For the first five years of our marriage, my wife didn’t drink coffee. I had begun drinking coffee during my first year of college. I had tasted it before, and occasionally would drink a cup, but it wasn’t a regular beverage for me. During my freshman year at college I struggled to adapt to a student lifestyle. I had to learn some new habits and behaviors. As one who read himself to sleep every night, I had to give up reading in bed. I needed a new routine - one that resulted in paying attention when reading, not dozing off. When I first arrived at college, I found that the cafeteria with an unlimited beverage station, was quite an attraction. I would have a cup of hot chocolate nearly every morning. The problem was that the hot chocolate made me drowsy. When I switched to coffee, the problem went away. For years and years, I claimed and believed that the caffeine wasn’t having any effect on me. I could drink coffee before going to bed and sleep without problems. All of that changed as I aged and I now drink very little coffee. We change and new habits are welcome at certain stages of our lives.

After we graduated seminary we moved to North Dakota and not long afterward, my wife was a coffee drinker. What happened was that coffee was extended as a symbol of hospitality in many of the homes we visited. People didn’t ask, “Would you like a cup of coffee?” They just put the filled cup in front of you and assumed that you drank coffee. In the cafe, the waitress would arrive at the table with cups and a coffee pot and fill them before asking if you wanted coffee. Pretty soon my wife was drinking coffee along with what seemed like everyone else.

At our church, the fellowship time that follows worship is referred to by many as “coffee hour.” All of the time I have served this church there have been other beverages. Hot tea is offered as well as water and lemonade or some other cold beverage. In the summer ice tea is often available. I usually get a cup of hot tea. Sometimes I just drink water.

When I decided to give up caffeine, I had no problem with the switch. I’m not totally off of caffeine these days. I drink tea on occasion and still enjoy the flavor of coffee. I have decaffeinated coffee on occasion. On Sunday mornings, I am the first to arrive at the church and I make an air pot of regular coffee and one of decaffeinated coffee and put them out for the first to arrive at the church. The decaffeinated coffee isn’t very popular and folks don’t drink much of it.

There are still a few occasions when I will drink a cup of regular coffee. The most common of those occasions is visiting in the homes of members of my congregation. There are still some folks who offer coffee without asking and there are times when I accept their hospitality and enjoy drinking coffee with them. My lightly-caffeinated lifestyle seems compatible with my current state of health and I experience no discomfort or ill effects from an occasional cup of coffee.

Our culture makes a real association between coffee and hospitality. Even though I don’t drink much coffee these days, I find myself making coffee quite a bit. It is natural to have it to offer as a sign of welcome when people come to my office or home. I like being able to serve something to my guests.

Recently I heard that coffee is one area where a lot of people have big differences between what they say they like and what they really like. If you ask people what kind of coffee they favor, they will usually use the adjectives “dark,” “robust,” and “bold.” When people order coffee in coffee shops, however, they actually prefer milder blends served as lates or cappuccino. We say we want dark, robust and bold coffee, but what we really want is milky weak coffee. It’s not the only place where what we say and how we behave diverge.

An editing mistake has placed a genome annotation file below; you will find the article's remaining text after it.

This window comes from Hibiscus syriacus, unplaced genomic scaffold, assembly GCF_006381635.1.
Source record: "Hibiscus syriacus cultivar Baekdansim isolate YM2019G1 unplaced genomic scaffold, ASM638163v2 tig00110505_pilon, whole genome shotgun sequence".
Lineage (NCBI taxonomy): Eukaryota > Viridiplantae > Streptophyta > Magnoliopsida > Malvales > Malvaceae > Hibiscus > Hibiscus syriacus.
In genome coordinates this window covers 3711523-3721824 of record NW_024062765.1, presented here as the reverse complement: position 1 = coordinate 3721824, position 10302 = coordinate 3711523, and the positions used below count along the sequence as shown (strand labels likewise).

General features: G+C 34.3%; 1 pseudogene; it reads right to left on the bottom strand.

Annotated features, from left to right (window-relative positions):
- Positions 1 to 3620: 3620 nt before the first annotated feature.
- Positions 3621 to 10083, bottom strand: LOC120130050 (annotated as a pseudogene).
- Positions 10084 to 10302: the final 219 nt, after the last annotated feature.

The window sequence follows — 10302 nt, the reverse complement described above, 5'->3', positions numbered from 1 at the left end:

A little over a year ago, I began to issue an invitation to the congregation to meet me for coffee in a local coffee shop. I pick a different shop each month and arrive at 8 am on Wednesday. I am prepared to discuss the lectionary texts for the week and sometimes those who show up join in conversation around that topic. Sometimes we spend more time talking about the news of the day or the lives of the people present than discussing the texts. It is a comfortable time for me and usually there are just a few people who come. The occasion hasn’t really turned into a group. I enjoy the informality and the open invitation that doesn’t create an obligation for anyone. Most mornings, I sip a decaffeinated late as we visit. Some days I have a cup of chai tea. One of the cafes where we meet puts on a fresh pot of decaffeinated coffee when they see me come in.

I’ve been wondering about the relationship between coffee and hospitality recently. I think part of the relationship has to do with the ability to offer a modest gift to another person. It makes us feel good to have something to offer. Coffee seems to serve other functions as well. A warm cup in our hands makes us feel good. Having something to sip helps us to refrain from talking and hospitality definitely involves the art of listening. And there are times when you just don’t have the words to say and sipping a beverage sometimes gives us permission to not speak.

Around the world, I suppose, tea is more universal than coffee. There is nothing about coffee itself that makes it our chosen symbol of hospitality. For now, however, I’m going to keep making coffee to offer to others. And I’ll keep accepting the gift of coffee from others. We seem to be more civil to one other when we have a cup in our hands.

Copyright (c) 2018 by Ted E. Huffman. I wrote this. If you would like to share it, please direct your friends to my web site. If you'd like permission to copy, please send me an email. Thanks!